Electroencephalography (EEG) has long been believed to be a low-resolution brain imaging modality. There is a pervasive view in the community of EEG users that increasing the number of EEG electrodes will not improve imaging resolution. We have worked towards systematically understanding the reasons this view exists, and towards changing perceptions about EEG.
The heart of our argument is explained in our recent paper titled “An Information-theoretic View of EEG Sensing”. We examined previous estimates of the number of sensors needed to recover the EEG signal. These estimates relied on computing the “spatial Nyquist rate” of scalp EEG, and it turned out that they underestimated the number of sensors required to reliably recover the continuous scalp potential. We also showed, through simulations and intuitive arguments, that the number of EEG sensors required to recover the signal within the brain could be even higher than the number prescribed by the spatial Nyquist rate.
Naturally, the follow-up question is: “What are the fundamental theoretical limits of the imaging resolution achievable by EEG, and how does this resolution improve with increasing numbers of sensors?” While this paper gives a first-pass at understanding these limits, we followed up with a paper that gave the first analytical results showing that EEG’s imaging resolution could improve with an increase in the number of EEG sensors.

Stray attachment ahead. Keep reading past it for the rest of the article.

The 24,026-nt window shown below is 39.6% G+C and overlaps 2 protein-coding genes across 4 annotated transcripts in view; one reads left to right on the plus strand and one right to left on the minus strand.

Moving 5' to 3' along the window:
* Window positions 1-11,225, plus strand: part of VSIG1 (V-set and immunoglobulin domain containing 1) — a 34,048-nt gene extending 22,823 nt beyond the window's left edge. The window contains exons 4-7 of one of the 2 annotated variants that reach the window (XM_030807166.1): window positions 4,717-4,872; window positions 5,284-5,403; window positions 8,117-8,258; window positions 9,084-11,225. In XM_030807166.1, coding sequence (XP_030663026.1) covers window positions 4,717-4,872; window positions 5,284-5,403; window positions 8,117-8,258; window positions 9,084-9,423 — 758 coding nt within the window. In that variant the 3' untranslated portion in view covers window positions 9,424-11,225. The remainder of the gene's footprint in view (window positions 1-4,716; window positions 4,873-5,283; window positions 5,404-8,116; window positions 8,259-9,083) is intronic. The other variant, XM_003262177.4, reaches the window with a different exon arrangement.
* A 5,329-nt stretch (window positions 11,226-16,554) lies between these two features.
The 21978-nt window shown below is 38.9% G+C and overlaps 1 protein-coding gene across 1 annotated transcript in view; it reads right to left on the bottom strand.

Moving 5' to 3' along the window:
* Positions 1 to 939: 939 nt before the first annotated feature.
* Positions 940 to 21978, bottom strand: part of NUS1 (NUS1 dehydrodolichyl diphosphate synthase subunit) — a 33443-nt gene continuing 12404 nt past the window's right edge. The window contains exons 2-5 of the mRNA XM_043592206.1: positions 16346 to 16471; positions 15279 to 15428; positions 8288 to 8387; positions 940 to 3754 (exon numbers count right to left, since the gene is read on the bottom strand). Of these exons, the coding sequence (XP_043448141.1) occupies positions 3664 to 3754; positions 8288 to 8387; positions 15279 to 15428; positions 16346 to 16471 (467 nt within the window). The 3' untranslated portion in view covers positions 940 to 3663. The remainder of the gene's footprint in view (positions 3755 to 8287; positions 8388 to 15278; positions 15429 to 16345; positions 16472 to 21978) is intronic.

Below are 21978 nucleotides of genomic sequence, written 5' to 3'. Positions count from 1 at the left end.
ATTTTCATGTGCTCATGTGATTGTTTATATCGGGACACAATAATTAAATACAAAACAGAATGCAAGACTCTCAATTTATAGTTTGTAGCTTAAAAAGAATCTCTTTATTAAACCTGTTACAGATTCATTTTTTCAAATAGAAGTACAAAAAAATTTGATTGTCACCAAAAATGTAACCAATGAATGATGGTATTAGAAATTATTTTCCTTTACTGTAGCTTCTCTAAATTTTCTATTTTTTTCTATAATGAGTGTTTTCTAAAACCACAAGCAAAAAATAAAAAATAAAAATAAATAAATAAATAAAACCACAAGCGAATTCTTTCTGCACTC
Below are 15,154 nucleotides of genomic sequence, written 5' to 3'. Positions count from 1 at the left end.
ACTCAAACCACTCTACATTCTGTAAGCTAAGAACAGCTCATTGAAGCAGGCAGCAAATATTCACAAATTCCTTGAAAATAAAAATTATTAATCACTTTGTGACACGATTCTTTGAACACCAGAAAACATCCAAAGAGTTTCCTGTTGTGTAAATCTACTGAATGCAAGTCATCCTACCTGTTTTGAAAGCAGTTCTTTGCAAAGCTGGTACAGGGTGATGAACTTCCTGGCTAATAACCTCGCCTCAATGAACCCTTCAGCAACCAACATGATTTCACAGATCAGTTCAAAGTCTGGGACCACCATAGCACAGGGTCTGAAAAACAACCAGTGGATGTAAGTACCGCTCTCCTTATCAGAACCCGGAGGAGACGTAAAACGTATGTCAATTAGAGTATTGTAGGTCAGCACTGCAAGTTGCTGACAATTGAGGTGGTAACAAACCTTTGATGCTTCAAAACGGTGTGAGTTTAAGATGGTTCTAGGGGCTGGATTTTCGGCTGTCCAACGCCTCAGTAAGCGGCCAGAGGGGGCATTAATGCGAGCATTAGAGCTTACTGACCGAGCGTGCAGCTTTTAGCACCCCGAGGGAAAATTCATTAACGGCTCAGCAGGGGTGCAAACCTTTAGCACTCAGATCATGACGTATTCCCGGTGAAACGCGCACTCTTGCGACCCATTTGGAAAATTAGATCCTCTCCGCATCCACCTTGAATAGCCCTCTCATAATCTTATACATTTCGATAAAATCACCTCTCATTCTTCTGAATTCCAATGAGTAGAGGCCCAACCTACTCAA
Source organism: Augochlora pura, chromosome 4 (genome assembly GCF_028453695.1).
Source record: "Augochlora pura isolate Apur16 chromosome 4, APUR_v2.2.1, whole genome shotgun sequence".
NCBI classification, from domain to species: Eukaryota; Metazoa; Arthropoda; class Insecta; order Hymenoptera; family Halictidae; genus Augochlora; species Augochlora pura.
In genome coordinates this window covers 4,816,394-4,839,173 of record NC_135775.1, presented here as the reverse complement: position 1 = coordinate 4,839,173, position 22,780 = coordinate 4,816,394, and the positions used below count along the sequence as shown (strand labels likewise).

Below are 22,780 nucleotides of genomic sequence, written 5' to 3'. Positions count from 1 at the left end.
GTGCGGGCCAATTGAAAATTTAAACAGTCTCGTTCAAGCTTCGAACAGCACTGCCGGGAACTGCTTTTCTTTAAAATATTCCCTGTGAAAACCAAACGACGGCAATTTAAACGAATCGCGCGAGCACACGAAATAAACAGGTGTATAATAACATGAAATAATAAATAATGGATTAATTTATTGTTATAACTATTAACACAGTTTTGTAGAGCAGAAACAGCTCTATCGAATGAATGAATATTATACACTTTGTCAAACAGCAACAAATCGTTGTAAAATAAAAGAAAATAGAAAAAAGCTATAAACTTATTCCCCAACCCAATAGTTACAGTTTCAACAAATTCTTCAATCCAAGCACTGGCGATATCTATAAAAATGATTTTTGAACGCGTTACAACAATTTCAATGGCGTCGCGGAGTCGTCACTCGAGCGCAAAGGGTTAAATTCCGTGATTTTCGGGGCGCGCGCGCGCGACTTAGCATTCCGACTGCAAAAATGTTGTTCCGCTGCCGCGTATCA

We also gave information-theoretic techniques to help save power in a future implementation of an ultra-high-density EEG system. This last point, which focuses on the practical aspects of instrumenting such a high-density EEG system was first discussed in Allerton 2015, where we introduced a “hierarchical referencing mechanism” to save power and circuit area.
Towards showing experimentally and practically that high density EEG, and specifically, super-Nyquist sampling is more informative than conventional EEG, we recently conducted some experiments in collaboration with Amanda Robinson, Marlene Behrmann and Mike Tarr at CMU’s Psychology department, which show that high-density EEG has better classification accuracy than low-density EEG in classifying between visual stimuli of different spatial frequencies.